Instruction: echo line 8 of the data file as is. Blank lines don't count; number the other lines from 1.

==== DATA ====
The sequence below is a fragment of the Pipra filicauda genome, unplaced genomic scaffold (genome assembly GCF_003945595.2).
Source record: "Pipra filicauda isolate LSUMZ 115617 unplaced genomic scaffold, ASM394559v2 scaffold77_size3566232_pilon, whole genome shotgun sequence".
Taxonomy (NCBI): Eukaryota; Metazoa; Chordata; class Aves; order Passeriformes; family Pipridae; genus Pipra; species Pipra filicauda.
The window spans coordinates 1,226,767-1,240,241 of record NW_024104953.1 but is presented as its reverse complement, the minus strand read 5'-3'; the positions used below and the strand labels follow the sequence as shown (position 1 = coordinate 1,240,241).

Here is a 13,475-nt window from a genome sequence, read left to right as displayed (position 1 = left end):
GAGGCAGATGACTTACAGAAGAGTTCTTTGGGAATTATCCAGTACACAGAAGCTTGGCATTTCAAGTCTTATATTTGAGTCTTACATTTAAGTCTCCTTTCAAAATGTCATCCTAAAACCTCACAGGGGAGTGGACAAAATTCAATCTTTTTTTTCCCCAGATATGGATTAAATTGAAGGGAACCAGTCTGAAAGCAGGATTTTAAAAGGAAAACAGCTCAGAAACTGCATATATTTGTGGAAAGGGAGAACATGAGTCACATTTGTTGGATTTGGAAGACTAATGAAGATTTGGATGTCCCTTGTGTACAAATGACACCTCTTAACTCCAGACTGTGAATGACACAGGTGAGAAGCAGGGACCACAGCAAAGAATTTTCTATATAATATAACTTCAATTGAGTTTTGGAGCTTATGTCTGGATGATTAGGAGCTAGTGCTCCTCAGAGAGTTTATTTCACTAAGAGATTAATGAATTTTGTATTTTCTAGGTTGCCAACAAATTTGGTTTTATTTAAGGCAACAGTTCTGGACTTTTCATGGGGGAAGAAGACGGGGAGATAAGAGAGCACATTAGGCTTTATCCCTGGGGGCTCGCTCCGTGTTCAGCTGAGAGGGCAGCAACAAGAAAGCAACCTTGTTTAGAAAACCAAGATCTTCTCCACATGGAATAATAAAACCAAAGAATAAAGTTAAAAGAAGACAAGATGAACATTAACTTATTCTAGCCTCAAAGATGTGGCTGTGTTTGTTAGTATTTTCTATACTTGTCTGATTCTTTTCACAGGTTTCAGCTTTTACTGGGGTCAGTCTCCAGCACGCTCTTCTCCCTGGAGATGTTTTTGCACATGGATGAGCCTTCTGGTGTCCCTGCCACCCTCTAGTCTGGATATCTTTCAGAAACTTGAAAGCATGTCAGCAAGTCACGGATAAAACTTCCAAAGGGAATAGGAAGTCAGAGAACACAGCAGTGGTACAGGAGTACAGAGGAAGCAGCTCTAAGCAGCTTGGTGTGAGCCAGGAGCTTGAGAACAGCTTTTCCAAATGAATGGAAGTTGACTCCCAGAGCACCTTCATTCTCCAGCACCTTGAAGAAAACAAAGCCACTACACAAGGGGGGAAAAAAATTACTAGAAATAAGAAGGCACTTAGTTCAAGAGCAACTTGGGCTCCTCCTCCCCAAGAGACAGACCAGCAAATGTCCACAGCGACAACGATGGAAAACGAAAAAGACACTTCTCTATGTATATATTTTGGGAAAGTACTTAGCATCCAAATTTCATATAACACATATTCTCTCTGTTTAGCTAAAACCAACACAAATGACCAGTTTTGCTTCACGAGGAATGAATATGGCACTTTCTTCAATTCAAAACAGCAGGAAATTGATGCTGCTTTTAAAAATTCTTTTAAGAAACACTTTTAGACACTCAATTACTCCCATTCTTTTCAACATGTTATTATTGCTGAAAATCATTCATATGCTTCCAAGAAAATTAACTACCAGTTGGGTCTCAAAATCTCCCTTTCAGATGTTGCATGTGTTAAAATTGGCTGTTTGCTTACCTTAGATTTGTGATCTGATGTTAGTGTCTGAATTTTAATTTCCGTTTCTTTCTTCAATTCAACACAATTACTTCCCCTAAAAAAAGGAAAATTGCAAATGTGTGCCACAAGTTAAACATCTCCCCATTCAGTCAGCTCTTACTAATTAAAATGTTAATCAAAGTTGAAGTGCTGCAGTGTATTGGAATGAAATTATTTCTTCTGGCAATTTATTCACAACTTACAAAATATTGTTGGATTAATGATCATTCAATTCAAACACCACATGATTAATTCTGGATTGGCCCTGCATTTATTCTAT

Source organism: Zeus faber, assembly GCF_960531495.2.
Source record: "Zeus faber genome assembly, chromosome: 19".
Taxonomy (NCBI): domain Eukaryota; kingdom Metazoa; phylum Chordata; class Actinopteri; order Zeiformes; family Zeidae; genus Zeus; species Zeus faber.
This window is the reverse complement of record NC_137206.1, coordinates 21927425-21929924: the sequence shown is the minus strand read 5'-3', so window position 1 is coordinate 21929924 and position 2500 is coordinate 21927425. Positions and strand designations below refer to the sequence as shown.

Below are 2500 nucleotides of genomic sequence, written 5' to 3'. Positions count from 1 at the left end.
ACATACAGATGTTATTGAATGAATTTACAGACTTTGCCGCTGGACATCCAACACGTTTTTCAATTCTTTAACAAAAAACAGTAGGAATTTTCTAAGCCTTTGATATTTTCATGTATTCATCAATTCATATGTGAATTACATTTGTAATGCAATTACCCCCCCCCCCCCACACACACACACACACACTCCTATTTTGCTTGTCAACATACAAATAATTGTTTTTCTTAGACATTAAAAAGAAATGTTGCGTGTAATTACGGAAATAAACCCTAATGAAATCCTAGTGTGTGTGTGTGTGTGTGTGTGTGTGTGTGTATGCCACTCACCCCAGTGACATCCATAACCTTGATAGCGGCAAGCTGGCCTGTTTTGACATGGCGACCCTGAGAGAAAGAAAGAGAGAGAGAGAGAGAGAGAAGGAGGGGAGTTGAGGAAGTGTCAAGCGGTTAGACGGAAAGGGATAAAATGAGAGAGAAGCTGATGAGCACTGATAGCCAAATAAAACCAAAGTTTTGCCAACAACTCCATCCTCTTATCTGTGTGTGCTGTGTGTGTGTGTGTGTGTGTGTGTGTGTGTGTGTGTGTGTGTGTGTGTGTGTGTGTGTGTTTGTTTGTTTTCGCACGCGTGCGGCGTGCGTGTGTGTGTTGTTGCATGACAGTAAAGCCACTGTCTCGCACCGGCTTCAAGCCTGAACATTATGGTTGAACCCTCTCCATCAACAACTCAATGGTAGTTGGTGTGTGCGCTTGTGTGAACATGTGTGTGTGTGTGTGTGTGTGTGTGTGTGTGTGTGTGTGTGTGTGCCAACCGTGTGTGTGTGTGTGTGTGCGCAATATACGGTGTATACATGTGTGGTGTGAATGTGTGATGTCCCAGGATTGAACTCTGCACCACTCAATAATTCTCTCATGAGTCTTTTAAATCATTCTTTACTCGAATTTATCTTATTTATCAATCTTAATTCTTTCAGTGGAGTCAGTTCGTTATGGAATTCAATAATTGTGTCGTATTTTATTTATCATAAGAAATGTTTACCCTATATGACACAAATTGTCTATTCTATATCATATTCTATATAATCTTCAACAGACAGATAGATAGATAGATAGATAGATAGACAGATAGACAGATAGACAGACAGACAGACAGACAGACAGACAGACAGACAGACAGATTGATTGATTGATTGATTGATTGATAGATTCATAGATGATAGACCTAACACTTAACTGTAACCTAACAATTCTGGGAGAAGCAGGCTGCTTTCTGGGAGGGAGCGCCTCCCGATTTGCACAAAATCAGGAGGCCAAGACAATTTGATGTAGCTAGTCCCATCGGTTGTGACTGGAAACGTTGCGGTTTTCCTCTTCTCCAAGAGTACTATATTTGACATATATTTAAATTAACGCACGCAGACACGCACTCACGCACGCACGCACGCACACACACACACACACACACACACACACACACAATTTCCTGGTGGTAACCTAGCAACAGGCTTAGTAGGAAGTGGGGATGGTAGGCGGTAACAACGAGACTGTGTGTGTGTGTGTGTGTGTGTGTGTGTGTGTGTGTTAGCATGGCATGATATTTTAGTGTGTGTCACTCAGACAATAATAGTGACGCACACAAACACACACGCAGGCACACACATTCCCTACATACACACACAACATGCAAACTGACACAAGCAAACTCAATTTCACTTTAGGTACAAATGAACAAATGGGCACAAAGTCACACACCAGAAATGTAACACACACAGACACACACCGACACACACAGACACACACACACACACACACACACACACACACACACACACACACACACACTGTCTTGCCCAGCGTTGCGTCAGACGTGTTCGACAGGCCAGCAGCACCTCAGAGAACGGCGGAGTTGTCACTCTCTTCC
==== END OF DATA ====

Source record: "Zeus faber genome assembly, chromosome: 19".